As Continuing Care Retirement Communities (CCRC) continue to expand and evolve to care for the baby boomers, the spotlight will continue to shine on entrance fees. The big question is whether or not these large, sometimes six figure entrance fees, are tax deductible. It is important to ask the right questions with the CCRC and then collaborate with your tax adviser to make the best decision possible when selecting the CCRC of your choice.
So what are the important questions to ask? There are three main types of contracts at CCRCs.
- Type A is called a “Life Care Contract”. These types of contracts offer care for increasing levels of medical care at the same monthly fee baring costs of inflation.
- Type B or “Modified Contracts” offer some period of free medical care often 60–90 free days when accessed. After this period the resident would be required to pay higher monthly fees based on the level of care.
- Type C or “Pay as you Go Contracts” offer no advance medical care as a portion of their monthly fees so residents are expected to pay for these services as incurred. With regard to monthly fees, only Type A contracts are eligible for medical deductions while in independent living.
But what about entrance fees? The tax court has made it clear that any refundable portion of entrance fees are not tax deductible and are looked at by the IRS as below market interest rate loans. In plans where 90% is refundable the remaining 10% or founders fee is often deductible as an advance medical payment.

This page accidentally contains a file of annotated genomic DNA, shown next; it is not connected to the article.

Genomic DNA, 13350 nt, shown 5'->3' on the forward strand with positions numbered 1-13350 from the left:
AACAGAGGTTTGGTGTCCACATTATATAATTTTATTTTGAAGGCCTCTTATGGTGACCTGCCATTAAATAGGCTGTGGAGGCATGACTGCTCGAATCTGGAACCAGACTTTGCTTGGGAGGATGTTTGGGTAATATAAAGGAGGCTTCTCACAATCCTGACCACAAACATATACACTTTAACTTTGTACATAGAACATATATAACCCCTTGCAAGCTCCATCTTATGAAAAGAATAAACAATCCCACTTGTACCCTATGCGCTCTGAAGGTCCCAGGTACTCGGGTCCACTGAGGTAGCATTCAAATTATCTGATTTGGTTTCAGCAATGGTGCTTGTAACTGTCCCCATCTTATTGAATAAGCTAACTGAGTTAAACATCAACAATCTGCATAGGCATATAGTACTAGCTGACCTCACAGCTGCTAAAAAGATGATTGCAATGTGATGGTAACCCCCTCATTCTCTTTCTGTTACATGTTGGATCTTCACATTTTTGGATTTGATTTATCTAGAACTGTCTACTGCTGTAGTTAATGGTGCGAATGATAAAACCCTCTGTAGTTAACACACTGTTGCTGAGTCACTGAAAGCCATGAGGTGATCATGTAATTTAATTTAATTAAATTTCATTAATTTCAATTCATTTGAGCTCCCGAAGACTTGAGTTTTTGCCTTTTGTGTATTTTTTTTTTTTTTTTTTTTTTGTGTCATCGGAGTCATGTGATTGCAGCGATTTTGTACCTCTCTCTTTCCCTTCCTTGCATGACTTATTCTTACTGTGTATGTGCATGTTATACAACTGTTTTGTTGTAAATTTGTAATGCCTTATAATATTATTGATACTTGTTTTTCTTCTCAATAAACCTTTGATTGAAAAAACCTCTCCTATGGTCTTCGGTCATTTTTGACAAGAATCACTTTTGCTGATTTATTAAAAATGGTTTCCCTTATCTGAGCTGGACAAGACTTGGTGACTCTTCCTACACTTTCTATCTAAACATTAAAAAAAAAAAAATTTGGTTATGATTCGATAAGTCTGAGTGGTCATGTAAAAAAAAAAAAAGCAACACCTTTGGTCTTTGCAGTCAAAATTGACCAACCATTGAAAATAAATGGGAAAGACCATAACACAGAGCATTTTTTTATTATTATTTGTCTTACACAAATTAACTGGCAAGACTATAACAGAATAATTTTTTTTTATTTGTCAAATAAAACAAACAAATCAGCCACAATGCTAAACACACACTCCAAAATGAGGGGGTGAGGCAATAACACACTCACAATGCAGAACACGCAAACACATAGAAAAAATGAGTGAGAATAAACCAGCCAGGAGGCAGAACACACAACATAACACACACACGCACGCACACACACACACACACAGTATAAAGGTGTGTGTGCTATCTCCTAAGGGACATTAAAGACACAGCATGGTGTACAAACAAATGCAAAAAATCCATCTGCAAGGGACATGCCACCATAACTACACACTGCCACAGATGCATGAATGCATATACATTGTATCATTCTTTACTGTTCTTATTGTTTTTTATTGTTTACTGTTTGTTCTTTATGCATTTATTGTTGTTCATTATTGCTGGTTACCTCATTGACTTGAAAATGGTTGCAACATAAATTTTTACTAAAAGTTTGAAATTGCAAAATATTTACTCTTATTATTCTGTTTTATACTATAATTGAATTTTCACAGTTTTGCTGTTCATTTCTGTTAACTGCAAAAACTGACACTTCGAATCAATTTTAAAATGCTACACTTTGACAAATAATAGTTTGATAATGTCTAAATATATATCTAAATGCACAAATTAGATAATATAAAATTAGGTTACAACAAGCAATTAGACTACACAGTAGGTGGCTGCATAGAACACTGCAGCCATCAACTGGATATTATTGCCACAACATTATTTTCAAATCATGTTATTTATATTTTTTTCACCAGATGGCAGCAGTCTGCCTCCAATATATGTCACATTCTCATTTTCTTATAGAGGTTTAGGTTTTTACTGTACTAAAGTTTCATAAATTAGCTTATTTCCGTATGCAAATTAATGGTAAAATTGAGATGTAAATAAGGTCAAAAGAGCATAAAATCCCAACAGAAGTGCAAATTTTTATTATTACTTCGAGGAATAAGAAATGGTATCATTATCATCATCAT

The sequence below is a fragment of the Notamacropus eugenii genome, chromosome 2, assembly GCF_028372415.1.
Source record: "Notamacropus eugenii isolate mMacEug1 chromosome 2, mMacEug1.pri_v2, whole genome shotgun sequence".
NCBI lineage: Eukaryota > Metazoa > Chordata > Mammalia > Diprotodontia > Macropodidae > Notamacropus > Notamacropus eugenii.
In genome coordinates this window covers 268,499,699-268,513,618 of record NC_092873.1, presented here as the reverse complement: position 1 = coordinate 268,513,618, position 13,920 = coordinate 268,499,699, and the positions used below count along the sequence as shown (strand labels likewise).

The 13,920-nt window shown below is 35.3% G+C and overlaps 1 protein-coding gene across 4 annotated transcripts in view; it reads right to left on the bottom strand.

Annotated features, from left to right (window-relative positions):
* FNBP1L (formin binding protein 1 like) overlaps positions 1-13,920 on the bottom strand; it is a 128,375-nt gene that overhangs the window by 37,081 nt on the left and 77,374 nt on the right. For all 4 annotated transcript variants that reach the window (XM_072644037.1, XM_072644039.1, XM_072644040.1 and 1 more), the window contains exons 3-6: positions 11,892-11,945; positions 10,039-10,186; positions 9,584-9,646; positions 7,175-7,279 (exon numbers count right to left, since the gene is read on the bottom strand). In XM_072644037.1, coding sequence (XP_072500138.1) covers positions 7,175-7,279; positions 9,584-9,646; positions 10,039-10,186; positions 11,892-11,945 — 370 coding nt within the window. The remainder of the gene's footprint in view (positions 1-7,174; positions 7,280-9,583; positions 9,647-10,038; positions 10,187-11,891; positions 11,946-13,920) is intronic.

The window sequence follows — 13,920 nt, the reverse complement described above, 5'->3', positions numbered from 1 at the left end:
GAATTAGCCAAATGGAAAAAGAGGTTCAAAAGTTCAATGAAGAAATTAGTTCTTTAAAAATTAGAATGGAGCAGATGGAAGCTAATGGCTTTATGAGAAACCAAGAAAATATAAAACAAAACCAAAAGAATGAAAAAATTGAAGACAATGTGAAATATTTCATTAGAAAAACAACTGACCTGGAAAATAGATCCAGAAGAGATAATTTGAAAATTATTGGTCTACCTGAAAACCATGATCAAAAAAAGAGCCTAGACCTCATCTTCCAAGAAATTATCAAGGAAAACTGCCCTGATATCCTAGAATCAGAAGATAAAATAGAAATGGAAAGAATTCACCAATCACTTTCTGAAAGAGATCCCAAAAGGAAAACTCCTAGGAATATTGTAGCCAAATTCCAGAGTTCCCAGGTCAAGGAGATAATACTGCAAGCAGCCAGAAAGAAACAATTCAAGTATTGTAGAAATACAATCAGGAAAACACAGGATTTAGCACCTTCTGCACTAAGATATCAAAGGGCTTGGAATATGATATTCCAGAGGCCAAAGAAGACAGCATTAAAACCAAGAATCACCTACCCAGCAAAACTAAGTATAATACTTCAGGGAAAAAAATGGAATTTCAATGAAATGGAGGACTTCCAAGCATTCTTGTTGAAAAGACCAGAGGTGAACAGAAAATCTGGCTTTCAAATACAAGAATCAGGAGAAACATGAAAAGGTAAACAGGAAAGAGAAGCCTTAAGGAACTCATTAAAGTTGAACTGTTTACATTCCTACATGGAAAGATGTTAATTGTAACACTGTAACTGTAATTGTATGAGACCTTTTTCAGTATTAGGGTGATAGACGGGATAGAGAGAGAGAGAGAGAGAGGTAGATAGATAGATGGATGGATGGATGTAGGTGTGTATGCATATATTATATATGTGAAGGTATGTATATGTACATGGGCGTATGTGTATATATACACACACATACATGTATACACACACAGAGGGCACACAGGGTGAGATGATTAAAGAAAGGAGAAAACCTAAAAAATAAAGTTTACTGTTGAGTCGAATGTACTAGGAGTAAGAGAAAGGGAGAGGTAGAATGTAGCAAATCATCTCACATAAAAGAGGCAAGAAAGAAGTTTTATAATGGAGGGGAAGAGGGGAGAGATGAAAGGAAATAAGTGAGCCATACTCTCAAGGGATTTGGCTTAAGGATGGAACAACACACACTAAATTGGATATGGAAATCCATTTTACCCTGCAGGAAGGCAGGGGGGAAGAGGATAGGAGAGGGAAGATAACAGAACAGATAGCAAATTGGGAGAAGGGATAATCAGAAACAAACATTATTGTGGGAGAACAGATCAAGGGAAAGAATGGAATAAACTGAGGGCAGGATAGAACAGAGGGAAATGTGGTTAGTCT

Non refundable entrance fees are tax deductible in full by Type A contracts. For Type B contracts the free days are tax deductible as well as a portion of the entrance fee. For Type C contracts only a portion of the entrance fee is tax deductible. The key word for a tax deduction is clearly non-refundable fees. The portion deductible is determined by the percentage of annual operating costs used for medical care at the community. For entrance fees with a declining percentage refund over a period of time, residents will need to report the refund as income if they previously deducted the entrance fee.
To be sure what impact your entrance fee will have on your tax return, seek advice from both the CCRC and from your tax adviser. Since many tax advisers may not be familiar with these types of deductions, they can refer to the 2004 U.S. Tax Court decision of Delbert L. Baker v. Commissioner or the IRS court case Finzer v. United States.